comprised by ENT doctors, allergologists and orthodontists, in a single day visit.
Children whose mouth breathing could not be confirmed, those who have had
previous orthodontic treatment or were younger than 2 years of age were
excluded from the analysis. Therefore, the sample of this cross-sectional study
totaled 401 patients.
38
All subjects were evaluated by otorhinolaryngologists to confirm mouth
breathing resulting from at least one of the following airway pathologies:
obstructive tonsillar hyperplasia, obstructive adenoidal hyperplasia and allergic
rhinitis. The children whose obstruction by one of these conditions could not be
diagnosed were classified as functional mouth breathers [16].
The participant’s rights were protected, and informed consent and assent were
obtained according to the Ethics Committee of the Federal University of Minas
Gerais.
2.2 ENT data collection
An interview with children’s parents, or guardians, asking about the quality of
the children’s sleep, snoring, oral breathing and throat infections, confirmed the
“chief complaint” of mouth breathing. Parents were also asked if the child had
been undergone an adenoidectomy or tonsillectomy earlier. Clinical ENT
examination was performed by two of the authors (L.F. and H.B.), according to
the following guidelines:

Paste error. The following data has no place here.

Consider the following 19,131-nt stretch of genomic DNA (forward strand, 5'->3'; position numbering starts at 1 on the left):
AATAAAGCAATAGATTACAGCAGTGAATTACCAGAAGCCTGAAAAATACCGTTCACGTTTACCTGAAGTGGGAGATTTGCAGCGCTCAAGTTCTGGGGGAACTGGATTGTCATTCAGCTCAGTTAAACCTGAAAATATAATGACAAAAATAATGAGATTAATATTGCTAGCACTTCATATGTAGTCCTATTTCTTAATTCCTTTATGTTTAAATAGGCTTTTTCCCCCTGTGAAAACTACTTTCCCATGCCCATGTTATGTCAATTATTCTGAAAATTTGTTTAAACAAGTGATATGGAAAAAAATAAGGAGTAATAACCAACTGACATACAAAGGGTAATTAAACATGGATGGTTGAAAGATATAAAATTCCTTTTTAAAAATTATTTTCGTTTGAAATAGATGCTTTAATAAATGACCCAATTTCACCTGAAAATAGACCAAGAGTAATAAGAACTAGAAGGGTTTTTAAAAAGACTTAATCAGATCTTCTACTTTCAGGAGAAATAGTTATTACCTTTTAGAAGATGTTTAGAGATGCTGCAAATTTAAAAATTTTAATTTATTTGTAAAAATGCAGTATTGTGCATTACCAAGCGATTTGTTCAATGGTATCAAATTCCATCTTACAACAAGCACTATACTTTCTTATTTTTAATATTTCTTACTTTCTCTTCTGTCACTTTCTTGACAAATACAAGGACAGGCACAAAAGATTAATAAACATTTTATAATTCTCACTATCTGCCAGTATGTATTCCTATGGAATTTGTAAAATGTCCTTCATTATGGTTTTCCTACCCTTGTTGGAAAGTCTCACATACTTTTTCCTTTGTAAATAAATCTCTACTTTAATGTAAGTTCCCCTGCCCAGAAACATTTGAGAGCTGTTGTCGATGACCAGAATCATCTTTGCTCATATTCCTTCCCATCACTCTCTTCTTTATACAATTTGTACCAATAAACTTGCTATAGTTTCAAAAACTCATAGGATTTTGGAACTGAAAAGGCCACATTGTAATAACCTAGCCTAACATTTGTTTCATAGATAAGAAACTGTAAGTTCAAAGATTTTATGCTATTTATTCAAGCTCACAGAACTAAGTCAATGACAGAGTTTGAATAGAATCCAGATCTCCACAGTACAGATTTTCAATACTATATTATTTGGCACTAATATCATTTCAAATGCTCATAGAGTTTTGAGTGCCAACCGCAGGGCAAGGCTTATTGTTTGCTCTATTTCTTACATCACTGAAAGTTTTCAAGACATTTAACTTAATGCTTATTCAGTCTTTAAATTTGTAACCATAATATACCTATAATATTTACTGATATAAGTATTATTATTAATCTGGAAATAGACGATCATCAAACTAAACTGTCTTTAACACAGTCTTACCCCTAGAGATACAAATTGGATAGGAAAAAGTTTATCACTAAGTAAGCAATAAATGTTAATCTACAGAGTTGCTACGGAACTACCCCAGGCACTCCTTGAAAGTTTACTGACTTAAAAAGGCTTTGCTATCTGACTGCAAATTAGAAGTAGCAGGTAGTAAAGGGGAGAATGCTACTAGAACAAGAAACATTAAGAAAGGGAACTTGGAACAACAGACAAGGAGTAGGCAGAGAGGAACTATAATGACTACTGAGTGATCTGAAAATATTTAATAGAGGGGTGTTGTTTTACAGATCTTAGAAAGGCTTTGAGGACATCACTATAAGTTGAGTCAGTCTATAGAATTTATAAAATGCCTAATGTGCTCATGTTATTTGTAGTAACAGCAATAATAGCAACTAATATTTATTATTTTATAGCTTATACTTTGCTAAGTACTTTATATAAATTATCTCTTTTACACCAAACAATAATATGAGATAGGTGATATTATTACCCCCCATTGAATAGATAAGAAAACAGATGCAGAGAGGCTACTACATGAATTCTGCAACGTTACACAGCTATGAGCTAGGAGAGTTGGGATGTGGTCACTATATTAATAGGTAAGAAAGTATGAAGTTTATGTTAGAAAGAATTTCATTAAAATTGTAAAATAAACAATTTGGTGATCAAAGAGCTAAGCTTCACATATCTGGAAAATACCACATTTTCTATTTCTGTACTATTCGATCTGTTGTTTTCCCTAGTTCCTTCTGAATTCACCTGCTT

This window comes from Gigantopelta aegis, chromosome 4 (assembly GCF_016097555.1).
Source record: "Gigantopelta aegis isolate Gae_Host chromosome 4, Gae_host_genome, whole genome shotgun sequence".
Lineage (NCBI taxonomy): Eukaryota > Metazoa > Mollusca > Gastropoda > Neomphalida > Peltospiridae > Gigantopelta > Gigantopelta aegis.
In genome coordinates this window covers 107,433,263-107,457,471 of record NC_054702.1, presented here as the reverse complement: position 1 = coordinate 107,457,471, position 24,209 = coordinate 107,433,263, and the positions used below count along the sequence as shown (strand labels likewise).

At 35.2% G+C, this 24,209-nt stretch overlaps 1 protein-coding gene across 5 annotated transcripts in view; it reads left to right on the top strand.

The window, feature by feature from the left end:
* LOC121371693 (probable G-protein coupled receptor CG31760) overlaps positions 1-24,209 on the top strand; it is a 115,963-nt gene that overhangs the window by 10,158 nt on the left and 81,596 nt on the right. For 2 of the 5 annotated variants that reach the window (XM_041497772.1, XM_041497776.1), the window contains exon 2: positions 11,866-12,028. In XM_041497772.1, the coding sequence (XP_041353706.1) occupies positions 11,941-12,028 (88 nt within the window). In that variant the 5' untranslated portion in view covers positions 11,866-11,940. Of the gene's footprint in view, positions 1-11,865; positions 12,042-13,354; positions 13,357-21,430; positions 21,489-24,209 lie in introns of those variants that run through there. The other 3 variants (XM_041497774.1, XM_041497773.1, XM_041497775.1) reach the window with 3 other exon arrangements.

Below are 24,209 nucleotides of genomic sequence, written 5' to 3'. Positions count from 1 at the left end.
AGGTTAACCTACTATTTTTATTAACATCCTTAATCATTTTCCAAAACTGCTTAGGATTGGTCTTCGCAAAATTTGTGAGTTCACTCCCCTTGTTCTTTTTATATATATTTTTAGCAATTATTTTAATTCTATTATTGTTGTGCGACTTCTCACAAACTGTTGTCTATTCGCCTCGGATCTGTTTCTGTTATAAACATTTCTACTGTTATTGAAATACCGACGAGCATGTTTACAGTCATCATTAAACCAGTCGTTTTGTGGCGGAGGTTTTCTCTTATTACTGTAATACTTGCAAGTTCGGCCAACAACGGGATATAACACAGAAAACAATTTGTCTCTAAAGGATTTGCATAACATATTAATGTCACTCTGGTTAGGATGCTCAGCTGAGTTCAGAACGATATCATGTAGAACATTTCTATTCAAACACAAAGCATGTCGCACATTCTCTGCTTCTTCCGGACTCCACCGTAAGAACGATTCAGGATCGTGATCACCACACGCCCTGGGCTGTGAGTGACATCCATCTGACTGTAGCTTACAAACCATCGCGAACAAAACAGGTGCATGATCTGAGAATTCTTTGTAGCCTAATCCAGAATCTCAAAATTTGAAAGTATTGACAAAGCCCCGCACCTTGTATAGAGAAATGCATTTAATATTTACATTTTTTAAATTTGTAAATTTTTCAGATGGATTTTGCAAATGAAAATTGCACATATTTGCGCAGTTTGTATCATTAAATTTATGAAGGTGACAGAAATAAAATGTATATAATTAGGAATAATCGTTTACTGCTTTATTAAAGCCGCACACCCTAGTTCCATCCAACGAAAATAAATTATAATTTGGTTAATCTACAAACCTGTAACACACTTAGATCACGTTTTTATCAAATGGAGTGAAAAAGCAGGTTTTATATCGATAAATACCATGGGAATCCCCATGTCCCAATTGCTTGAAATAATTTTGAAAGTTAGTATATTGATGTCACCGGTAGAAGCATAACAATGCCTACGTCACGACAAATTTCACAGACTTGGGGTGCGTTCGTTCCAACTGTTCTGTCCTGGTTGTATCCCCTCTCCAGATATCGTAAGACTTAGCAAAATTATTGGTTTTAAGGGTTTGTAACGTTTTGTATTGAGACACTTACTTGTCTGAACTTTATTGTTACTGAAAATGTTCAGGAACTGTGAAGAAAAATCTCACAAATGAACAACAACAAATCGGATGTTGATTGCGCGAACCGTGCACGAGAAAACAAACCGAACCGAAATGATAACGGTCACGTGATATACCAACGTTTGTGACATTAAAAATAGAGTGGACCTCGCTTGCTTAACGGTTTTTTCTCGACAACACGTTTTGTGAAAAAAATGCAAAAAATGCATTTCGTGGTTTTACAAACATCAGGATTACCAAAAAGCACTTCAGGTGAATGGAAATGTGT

Palatine tonsil hypertrophy was classified by mouth examination according to
the criteria of Brodsky and Koch
[17]
as follows: grade 0 – tonsils limited to the
tonsillar fossa; grade 1 – tonsils occupying up to 25% of the space between the
anterior pillars in the oropharynx; grade 2 – tonsils occupying 25-50% of the
space between the anterior pillars; grade 3 – tonsils occupying 50-75% of the
space between the anterior pillars; and grade 4 – tonsils occupying 75-100% of
the space between the anterior pillars.
Tonsils grade 0, 1 and 2 were considered as non-obstructive and those
classified as grade 3 and 4 were named as obstructive. [18]
Adenoids were assessed by flexible nasoendoscopy and were grouped into two
categories based on nasopharyngeal obstruction (<75% and ≥75%). A cut-point
of 75% was chosen to classify the blockage of the nasopharynx as obstructive
or non-obstructive. [19]
39
2.3 Allergological data collection
The allergological assessment, to diagnose allergic rhinitis, included a
structured medical interview, physical examination, following the standard volar